You have done the best you can by me and been great during all that has taken place since Momma and Daddy’s deaths, but I cannot go on this way with you. I am heading on-- doing what is best for me and you.
Embrace life, get out there, meet a guy, stop hanging out in background, you’re a great catch!
Also, seek counseling. You really have too much bottled up. One day your bottle’s going to burst right open. I love you so much, and remember that no matter what I am only a thought away. I have disconnected my phone and will call when I figure out what I am doing and where I am going.
Please take care of yourself. Keep yourself upbeat, do not get down, but please talk to someone about all of this.
I love you,
I have decided to send one to the beach house and one to our home in the States, just in case she does not receive it here. I can feel that morning is near and I only have a little time before I go; I think I will leave by water, why any other way? I have always been the most comfortable with water and it has always rolled with me when everyone else has been put out by the waves I have created.
It is raining this morning. I have had my bags sent home and mailed the letters to Francesca, as well as letters to the lawyers relinquishing my assets and funds to her. I shiver because the water and rain are so cold, but as I swim out the water seems warmer before long the waves have become massive and the undertow powerful.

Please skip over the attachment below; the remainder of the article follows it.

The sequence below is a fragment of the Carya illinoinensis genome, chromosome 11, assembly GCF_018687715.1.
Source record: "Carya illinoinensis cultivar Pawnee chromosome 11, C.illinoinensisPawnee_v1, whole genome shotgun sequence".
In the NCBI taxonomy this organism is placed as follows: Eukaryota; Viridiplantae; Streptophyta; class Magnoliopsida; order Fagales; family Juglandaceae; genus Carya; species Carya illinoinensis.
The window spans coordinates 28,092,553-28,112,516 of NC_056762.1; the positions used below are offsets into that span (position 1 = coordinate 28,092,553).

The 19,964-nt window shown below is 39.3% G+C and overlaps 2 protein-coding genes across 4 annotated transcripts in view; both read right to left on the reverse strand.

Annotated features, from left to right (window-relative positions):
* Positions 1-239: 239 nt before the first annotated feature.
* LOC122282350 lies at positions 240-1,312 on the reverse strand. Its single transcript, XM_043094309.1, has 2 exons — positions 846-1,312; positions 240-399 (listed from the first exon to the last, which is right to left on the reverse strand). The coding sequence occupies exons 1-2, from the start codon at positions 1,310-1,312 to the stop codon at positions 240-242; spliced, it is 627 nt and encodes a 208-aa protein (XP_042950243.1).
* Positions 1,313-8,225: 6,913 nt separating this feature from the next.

I swim until it is impossible to touch the sand and I let myself tire out. The waves push and water pulls. It wants to suck me under. I do not resist.
I send my love to my beautiful sister with her vibrant green eyes and Connell with his amazing heart.
My mind runs over the memories of my beautiful mother laughing at my father with his big smile; my mother holding me and my sister close after we were attacked by bullies; my father interrogating my first date; Cavendish in the summers; meeting Connell my junior year of college; and my parents’ car after the drunk driver killed them.
I feel the last breath leaving my body and my thoughts are blurred. I pray Francesca and Connell know that I am finally at peace.